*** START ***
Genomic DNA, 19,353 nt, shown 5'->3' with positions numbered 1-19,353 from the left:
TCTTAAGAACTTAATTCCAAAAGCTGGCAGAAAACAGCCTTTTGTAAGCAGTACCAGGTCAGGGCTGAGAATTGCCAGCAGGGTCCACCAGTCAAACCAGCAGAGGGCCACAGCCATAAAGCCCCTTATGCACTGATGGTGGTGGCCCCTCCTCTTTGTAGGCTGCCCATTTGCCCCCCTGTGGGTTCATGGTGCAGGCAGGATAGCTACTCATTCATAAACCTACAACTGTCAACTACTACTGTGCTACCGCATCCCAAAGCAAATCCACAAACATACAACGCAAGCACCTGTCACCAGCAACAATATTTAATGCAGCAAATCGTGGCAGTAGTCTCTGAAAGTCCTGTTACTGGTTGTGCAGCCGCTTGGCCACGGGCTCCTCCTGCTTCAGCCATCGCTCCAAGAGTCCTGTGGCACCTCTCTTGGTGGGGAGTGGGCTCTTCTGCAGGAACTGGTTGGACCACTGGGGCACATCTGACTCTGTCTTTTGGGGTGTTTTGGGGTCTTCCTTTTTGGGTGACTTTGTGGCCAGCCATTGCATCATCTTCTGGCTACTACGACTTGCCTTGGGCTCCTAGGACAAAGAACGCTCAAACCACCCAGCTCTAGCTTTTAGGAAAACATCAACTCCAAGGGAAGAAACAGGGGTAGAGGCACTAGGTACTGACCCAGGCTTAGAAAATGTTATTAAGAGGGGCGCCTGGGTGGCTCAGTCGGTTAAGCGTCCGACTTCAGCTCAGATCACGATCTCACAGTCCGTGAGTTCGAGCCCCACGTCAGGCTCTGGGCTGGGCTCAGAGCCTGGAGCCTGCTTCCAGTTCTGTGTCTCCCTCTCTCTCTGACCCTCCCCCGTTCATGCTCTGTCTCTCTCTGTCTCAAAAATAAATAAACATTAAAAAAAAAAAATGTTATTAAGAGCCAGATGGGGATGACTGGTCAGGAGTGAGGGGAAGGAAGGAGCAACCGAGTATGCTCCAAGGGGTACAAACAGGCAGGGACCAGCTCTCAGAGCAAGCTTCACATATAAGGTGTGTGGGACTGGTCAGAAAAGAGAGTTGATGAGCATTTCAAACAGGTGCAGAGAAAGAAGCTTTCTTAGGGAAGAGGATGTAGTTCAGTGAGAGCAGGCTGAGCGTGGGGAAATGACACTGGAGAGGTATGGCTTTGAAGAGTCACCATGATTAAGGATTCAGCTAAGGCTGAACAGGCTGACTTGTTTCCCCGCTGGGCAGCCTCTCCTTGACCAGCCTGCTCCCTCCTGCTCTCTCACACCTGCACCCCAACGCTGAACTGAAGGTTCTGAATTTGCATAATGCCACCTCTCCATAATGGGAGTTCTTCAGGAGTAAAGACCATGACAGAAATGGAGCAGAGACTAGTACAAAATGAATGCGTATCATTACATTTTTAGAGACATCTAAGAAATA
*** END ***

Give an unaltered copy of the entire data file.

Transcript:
Genomic DNA, 19,353 nt, shown 5'->3' with positions numbered 1-19,353 from the left:
TCTTAAGAACTTAATTCCAAAAGCTGGCAGAAAACAGCCTTTTGTAAGCAGTACCAGGTCAGGGCTGAGAATTGCCAGCAGGGTCCACCAGTCAAACCAGCAGAGGGCCACAGCCATAAAGCCCCTTATGCACTGATGGTGGTGGCCCCTCCTCTTTGTAGGCTGCCCATTTGCCCCCCTGTGGGTTCATGGTGCAGGCAGGATAGCTACTCATTCATAAACCTACAACTGTCAACTACTACTGTGCTACCGCATCCCAAAGCAAATCCACAAACATACAACGCAAGCACCTGTCACCAGCAACAATATTTAATGCAGCAAATCGTGGCAGTAGTCTCTGAAAGTCCTGTTACTGGTTGTGCAGCCGCTTGGCCACGGGCTCCTCCTGCTTCAGCCATCGCTCCAAGAGTCCTGTGGCACCTCTCTTGGTGGGGAGTGGGCTCTTCTGCAGGAACTGGTTGGACCACTGGGGCACATCTGACTCTGTCTTTTGGGGTGTTTTGGGGTCTTCCTTTTTGGGTGACTTTGTGGCCAGCCATTGCATCATCTTCTGGCTACTACGACTTGCCTTGGGCTCCTAGGACAAAGAACGCTCAAACCACCCAGCTCTAGCTTTTAGGAAAACATCAACTCCAAGGGAAGAAACAGGGGTAGAGGCACTAGGTACTGACCCAGGCTTAGAAAATGTTATTAAGAGGGGCGCCTGGGTGGCTCAGTCGGTTAAGCGTCCGACTTCAGCTCAGATCACGATCTCACAGTCCGTGAGTTCGAGCCCCACGTCAGGCTCTGGGCTGGGCTCAGAGCCTGGAGCCTGCTTCCAGTTCTGTGTCTCCCTCTCTCTCTGACCCTCCCCCGTTCATGCTCTGTCTCTCTCTGTCTCAAAAATAAATAAACATTAAAAAAAAAAAATGTTATTAAGAGCCAGATGGGGATGACTGGTCAGGAGTGAGGGGAAGGAAGGAGCAACCGAGTATGCTCCAAGGGGTACAAACAGGCAGGGACCAGCTCTCAGAGCAAGCTTCACATATAAGGTGTGTGGGACTGGTCAGAAAAGAGAGTTGATGAGCATTTCAAACAGGTGCAGAGAAAGAAGCTTTCTTAGGGAAGAGGATGTAGTTCAGTGAGAGCAGGCTGAGCGTGGGGAAATGACACTGGAGAGGTATGGCTTTGAAGAGTCACCATGATTAAGGATTCAGCTAAGGCTGAACAGGCTGACTTGTTTCCCCGCTGGGCAGCCTCTCCTTGACCAGCCTGCTCCCTCCTGCTCTCTCACACCTGCACCCCAACGCTGAACTGAAGGTTCTGAATTTGCATAATGCCACCTCTCCATAATGGGAGTTCTTCAGGAGTAAAGACCATGACAGAAATGGAGCAGAGACTAGTACAAAATGAATGCGTATCATTACATTTTTAGAGACATCTAAGAAATA